Major hedge fund moving to West Palm Beach from New York

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A $41 billion hedge fund based in New York plans to temporarily lease space in the Phillips Point office complex as part of a larger move to bring its headquarters to West Palm Beach, three real estate sources said on Thursday.

Phillips Pointe in Downtown West Palm Beach

Paul Singer’s Elliott Management Corp. also will open an office in Greenwich, Ct., as well as keep a presence in Manhattan, according to Bloomberg News, which first reported Elliott’s move to West Palm Beach but did not identify a location.

Real estate experts familiar with Elliott’s search said the firm will sublease 7,600 square feet of space belonging to the Arnold and Porter law firm at Phillips Point, a twin-tower office complex at 777 S. Flagler Drive, overlooking the Intracoastal Waterway.

The short-term lease is temporary space until Elliott can open more permanent offices of at least 25,000 square feet. The likely landing spot: 360 Rosemary, the new office building under construction by Related Cos. at Rosemary Square, according to two real estate sources.

By establishing West Palm Beach as its headquarters, the firm will be able to escape New York’s high taxes, said Kelly Smallridge, president of the Business Development Board of Palm Beach County.

The move by the hedge fund giant is a coup for Palm Beach County, which has worked for the past eight years to lure financial firms from high-tax states in the Northeast.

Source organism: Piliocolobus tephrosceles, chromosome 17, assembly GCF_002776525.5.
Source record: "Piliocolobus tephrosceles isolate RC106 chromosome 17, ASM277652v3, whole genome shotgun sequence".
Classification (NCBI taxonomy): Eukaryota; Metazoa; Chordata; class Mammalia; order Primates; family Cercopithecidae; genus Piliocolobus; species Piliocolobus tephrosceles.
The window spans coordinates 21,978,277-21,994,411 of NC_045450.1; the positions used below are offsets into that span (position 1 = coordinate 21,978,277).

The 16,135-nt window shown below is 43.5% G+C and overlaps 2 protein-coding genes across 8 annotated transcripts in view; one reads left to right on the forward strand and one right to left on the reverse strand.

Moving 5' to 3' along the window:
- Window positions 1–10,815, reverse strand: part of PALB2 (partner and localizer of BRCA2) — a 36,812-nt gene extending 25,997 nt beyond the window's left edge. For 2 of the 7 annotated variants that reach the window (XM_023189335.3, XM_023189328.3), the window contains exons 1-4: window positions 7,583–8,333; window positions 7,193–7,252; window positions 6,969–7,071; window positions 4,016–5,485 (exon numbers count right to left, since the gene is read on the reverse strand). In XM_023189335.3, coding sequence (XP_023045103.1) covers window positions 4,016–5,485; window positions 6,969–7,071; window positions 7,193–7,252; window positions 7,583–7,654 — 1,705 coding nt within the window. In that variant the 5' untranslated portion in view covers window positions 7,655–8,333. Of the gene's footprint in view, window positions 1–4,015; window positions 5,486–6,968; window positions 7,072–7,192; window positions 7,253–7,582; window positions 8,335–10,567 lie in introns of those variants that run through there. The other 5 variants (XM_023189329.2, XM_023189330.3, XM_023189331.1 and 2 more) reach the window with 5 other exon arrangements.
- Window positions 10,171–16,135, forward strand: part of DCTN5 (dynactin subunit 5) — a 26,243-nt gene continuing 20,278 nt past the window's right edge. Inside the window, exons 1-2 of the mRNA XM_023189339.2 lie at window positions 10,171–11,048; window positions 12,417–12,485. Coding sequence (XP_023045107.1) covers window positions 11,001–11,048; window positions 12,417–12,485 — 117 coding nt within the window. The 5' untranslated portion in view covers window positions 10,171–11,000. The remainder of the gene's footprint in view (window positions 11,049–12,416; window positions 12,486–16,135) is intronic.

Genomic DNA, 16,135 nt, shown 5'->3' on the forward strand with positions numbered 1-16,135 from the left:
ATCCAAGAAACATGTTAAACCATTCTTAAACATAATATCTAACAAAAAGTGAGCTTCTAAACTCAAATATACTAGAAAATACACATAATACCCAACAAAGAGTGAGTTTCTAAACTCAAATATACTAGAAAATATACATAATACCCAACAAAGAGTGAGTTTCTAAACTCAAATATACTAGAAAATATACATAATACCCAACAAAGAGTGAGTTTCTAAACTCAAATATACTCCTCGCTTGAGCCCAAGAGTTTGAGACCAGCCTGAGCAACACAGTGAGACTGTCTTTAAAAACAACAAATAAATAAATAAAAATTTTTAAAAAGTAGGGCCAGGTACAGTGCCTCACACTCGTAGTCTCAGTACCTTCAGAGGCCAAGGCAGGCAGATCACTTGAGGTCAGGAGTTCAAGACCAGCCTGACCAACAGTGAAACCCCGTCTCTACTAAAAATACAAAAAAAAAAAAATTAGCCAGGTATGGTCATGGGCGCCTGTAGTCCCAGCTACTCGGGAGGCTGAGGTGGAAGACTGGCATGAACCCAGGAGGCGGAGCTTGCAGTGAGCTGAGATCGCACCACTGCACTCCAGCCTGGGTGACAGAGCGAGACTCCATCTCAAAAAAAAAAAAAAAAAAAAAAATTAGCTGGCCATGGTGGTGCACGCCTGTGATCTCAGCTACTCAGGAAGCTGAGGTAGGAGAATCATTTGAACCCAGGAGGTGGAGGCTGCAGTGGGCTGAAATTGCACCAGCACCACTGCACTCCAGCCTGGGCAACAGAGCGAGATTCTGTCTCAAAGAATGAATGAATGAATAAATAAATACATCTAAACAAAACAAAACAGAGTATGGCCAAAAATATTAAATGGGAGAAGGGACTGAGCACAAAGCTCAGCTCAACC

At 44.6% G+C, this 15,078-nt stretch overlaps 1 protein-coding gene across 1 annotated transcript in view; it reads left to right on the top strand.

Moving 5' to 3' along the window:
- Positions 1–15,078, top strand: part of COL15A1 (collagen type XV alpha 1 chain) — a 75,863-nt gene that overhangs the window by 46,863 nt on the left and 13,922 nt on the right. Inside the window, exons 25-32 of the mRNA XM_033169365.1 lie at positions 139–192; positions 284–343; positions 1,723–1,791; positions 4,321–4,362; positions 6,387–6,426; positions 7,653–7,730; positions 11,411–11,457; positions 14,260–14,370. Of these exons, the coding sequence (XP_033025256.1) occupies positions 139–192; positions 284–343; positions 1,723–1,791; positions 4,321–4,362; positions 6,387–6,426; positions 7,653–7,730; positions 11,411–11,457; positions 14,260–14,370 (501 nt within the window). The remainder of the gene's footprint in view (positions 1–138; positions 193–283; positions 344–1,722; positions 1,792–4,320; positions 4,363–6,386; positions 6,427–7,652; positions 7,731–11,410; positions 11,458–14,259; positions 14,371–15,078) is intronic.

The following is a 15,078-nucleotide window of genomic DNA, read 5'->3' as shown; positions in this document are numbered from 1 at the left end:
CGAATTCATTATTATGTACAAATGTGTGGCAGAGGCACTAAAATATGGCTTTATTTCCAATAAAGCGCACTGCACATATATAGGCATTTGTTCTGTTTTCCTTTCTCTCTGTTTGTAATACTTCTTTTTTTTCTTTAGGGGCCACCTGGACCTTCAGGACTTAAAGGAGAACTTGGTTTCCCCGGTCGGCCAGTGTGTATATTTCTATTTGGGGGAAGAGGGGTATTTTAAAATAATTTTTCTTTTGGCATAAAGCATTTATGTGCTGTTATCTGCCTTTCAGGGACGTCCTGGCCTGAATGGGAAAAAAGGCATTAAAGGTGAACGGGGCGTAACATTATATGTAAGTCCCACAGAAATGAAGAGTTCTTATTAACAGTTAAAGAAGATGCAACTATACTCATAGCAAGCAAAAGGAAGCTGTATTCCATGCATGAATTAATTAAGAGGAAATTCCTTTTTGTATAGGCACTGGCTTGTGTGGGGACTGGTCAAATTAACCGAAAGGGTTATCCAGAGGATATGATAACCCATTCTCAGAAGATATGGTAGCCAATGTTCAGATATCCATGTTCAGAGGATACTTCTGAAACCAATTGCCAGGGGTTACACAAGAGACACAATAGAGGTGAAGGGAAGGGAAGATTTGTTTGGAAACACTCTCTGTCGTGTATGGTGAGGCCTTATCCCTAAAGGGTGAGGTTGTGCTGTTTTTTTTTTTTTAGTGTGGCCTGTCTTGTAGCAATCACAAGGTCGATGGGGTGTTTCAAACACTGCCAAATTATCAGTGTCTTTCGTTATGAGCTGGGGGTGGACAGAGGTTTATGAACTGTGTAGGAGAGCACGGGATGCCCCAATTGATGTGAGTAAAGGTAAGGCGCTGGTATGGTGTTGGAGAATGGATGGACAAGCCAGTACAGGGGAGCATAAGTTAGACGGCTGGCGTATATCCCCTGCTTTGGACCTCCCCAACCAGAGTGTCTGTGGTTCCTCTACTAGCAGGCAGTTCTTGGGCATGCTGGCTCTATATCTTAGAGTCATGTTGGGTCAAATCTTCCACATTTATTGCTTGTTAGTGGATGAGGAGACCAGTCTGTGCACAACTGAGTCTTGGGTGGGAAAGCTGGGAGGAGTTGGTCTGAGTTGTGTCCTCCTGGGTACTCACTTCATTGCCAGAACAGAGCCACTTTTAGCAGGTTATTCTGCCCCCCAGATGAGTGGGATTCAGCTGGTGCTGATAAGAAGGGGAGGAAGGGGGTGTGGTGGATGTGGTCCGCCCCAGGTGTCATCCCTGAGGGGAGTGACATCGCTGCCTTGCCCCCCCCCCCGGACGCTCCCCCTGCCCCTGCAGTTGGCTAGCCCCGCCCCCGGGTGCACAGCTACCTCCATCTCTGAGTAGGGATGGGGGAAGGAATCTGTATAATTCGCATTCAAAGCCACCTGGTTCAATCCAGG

The coronavirus pandemic and the desire by companies to exit dense, urban areas have accelerated the expansion trend to Palm Beach County, Smallridge said.

Until now, many firms were leasing small spaces up to about 5,000 square feet.

But the Elliott Management move represents the biggest deal to land in South Florida, and it’s likely to prompt other large firms to explore relocating.

“Everyone has told me this is the big one. Elliott is the golden tip of the iceberg,” Smallridge said.

360 Rosemary, West Palm Beach’s newest office tower, is set for completion in early 2021. The 20-story building features 300,000 square feet of office space and is next to Rosemary Square, the shopping and dining complex formerly known as CityPlace.

Announced tenants include the Lewis Longman Walker law firm and Comvest Partners, a financial services firm. Both are moving from nearby offices buildings.

The Elliott Management deal would bring a major new tenant to an office market that rarely sees major new tenants. Casey Friedman of Elliott Management said the company would not comment. Phillips Point officials could not be reached.

A Palm Beach County real estate insider said the firm wants to lease at least 25,000 square feet in 360 Rosemary.

Neil Merin, chairman of NAI/Merin Hunter Codman, said word in the industry is that Elliott Management is taking the Arnold and Porter space “until they can get into 360 Rosemary.”

Elliott isn’t the only major finance firm eying West Palm Beach and, in particular, the 360 Rosemary building.

Real estate sources say Point72, a Connecticut-based fund owned by billionaire Steve Cohen, is close to finalizing a lease at the tower, too. Cohen, who previously led S.A.C. Capital Advisors until he pleaded guilty to insider trading, is seeking to buy the New York Mets baseball team for $2.4 billion.

In addition, Goldman Sachs, the investment banking firm, is seeking at least 50,000 square feet of space in South Florida to cater to the needs of these billionaire clients.

Smallridge said she could neither confirm nor deny the Goldman Sachs office space search.